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From Beyond the Grave (1973)
From Beyond the Grave is an Amicus horror anthology that is a surprisingly disturbing experience. It is the rookie outing of director Kevin Connor, who delivers a film that, while not flawless, is able to offer some solid chills. Boasting such genre veterans as David Warner, Donald Pleasence, and the legendary Peter Cushing, From Beyond the Grave is a superior anthology film that is in the best tradition of the subgenre.
The movie tells four stories of people who have, shall we say, unfortunate encounters with the spirits of the dead. In the first segment “The Gate Crasher,” Edward Charlton (David Warner) acquires an antique mirror that houses the spirit of an ancient killer. The second segment, "An Act of Kindness," follows Christopher Lowe (Ian Bannen), an unhappy husband who is offered an unusual way to make his life much better. In “The Elemental,” Reggie Warren (Ian Carmichael) finds himself plagued by a homicidal spirit that is bent on killing his wife. Finally, in “The Door,” William Seaton (Ian Ogilvy) purchases a sinister but beautiful door that leads to a hellish room. The common factor in all these stories is the mysterious antique shop owned by a kindly old man (Peter Cushing) who has the tendency to pass severe judgments upon those who wrong him.
The first of this film’s strengths is that it takes itself seriously. The stories could easily lend themselves to parody or black comedy, but Connor and his screenwriters never fall for that temptation. With the exception of “The Elemental,” which does have one broad, comic character, the stories in this film are presented as straightforward ghost stories. This presentation lends the film a foreboding quality that inculcates a sense of unease that pervades all of the stories. We never get the feeling that the cast or the filmmakers feel that they are above this kind of film, and this adds a sense of believability to the stories.
Like most anthology films, From Beyond the Grave provides O. Henry or Twilight Zone type stories with malevolent twists and harsh morals. All of the characters that come to bad endings have cheated Peter Cushing’s character out of money in some way. The only character that does not cheat him, William Seaton, survives his encounter with the supernatural. The punishments are a bit severe (forcing a person to commit multiple murders and then trapping them inside a mirror is indeed a harsh sentence for tricking someone out of money), but that is part of the fun of these films.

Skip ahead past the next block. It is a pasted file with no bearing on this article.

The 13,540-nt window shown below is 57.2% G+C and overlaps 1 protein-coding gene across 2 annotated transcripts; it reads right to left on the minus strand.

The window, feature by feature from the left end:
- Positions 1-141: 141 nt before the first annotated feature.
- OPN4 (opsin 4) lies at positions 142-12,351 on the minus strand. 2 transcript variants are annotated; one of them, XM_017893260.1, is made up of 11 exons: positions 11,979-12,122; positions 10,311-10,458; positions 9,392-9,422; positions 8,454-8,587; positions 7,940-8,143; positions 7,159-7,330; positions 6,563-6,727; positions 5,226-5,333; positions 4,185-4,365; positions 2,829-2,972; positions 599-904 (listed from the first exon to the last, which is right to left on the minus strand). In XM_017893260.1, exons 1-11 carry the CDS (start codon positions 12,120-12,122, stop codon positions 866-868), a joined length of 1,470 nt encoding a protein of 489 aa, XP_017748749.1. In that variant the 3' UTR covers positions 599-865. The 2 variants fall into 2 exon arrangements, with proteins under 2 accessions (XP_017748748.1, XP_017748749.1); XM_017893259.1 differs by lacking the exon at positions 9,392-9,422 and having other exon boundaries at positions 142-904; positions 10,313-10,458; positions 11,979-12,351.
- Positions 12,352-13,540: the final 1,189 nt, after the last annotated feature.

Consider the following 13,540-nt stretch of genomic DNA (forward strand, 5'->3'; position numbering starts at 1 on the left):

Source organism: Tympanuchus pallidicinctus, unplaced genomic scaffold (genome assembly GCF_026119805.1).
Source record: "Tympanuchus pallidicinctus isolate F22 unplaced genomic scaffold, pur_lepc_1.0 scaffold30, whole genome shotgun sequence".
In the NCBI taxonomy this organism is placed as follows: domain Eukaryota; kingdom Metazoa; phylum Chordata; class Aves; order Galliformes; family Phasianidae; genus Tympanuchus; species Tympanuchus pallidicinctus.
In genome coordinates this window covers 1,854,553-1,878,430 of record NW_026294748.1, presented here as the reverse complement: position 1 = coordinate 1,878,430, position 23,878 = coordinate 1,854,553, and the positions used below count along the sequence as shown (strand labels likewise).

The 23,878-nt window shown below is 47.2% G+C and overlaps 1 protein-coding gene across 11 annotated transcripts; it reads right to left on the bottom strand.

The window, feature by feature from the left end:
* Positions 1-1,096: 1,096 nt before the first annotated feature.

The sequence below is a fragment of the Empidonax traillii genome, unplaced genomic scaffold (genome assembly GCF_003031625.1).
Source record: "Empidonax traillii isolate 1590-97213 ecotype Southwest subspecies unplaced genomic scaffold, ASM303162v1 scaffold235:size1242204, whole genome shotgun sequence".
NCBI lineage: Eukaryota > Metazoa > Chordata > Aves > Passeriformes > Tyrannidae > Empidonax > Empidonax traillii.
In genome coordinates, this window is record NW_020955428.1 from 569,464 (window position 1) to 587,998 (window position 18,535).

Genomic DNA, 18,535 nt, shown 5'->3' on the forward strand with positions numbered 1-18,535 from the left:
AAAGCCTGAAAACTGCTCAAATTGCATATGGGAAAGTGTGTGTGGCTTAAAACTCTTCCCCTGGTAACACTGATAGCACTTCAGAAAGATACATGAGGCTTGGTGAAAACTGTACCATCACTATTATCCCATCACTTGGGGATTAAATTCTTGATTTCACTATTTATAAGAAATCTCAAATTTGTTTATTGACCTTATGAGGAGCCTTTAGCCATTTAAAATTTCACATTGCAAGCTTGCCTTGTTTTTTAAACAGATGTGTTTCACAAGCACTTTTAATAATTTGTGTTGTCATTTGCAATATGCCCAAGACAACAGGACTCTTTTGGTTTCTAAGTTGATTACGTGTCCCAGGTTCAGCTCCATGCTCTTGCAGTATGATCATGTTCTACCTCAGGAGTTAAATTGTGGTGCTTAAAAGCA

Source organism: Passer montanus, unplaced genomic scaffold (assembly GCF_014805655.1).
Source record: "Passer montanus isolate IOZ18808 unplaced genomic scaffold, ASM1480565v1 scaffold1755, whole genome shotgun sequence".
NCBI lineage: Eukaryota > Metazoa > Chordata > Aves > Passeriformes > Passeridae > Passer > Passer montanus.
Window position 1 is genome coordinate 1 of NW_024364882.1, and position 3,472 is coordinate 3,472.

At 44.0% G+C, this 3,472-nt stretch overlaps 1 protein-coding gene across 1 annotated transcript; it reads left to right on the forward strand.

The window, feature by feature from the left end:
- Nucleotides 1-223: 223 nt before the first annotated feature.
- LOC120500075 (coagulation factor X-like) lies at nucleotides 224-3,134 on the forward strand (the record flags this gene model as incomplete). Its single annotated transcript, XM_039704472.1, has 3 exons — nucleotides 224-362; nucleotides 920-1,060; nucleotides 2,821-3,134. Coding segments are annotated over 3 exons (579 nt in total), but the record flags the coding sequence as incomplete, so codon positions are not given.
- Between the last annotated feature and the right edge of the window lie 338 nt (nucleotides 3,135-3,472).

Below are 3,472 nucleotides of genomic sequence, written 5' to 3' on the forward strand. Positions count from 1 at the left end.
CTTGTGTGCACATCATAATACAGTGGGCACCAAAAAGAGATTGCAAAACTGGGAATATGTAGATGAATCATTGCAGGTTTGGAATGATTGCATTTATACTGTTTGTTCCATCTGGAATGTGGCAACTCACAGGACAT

First-time director Kevin Connor’s work on From Beyond the Grave is superior, doing much more than simply following the characters. He often uses a hand-held camera, which presents a sense of urgency and, in many scenes, panic to the characters. Connor also utilizes odd lenses, particularly in the “An Act of Kindness” story, and extreme close-ups enhance a sense of dread in many of the stories. In a séance sequence, he aims the camera at a candle and then slowly pans across the faces of all the characters sitting around the table. The most inspired idea in the film, however, comes at the very end of the film. Peter Cushing has just foiled a robbery, and has shown that he is invincible to bullets. After tossing the would-be robber into a trunk and slamming the lid shut, Cushing addresses the audience directly, inviting us into his shop. It is both a chilling and amusing moment, and provides a very satisfying conclusion to the film.
The cast is, to a person, excellent. It is not surprising that Peter Cushing offers a subtle and nuanced performance as the narrator, a role in the vein of Ralph Richardson in Tales from the Crypt. In his scenes, Cushing does not go the slightest bit over the top; he underplays throughout, which makes him more chilling than if he had began chewing scenery. The great David Warner does very well with a character that has, at first, the condescending arrogance of a man who believes that he is in control of everything, but soon learns that his life is no longer his own. Donald Pleasence, portraying the street merchant Jim Underwood in "An Act of Kindness", is also a pleasure to watch. Pleasence sets a very ambiguous tone for Underwood. We never know if he is just offering a supportive ear to Christopher Lowe, or if he has some ulterior motive in mind. The strong and nuanced performances bolster the quality of the film, and help make it a very enjoyable experience.
While this is a quality horror anthology, it does contain some flaws. Not all of the director’s choices work. For example, the exorcism scene in “The Elemental” seems unsure of the tone it wants to set. Margaret Leighton plays the exorcist role of Madame Orloff for laughs, but Connor presents the rest of the scene in a straightforward manner. In addition, while the stories are engaging, there are times when they cannot overcome the “silliness” factor. This is due mainly to very unconvincing makeup and effects. The makeup worn by Marcel Steiner in “The Gate Crasher” is extremely weak, looking more like a Halloween costume than a malevolent ghost. A similar complaint exists for Jack Watson’s makeup in “The Door” segment. Additionally, David Gamley’s musical score is weak, punctuated with the occasional xylophone for unwanted comic effect. This type of score can puncture the sense of unease in this type of film, and it does so here.
Despite its few flaws, From Beyond the Grave is a charming film (if indeed a horror film can be charming) that does not insult its audience with unnecessary comic relief. The acting is top-drawer, the direction is solid, and the stories, if not astounding, are enjoyable vignettes of horror. This film is a welcome addition to the Amicus canon.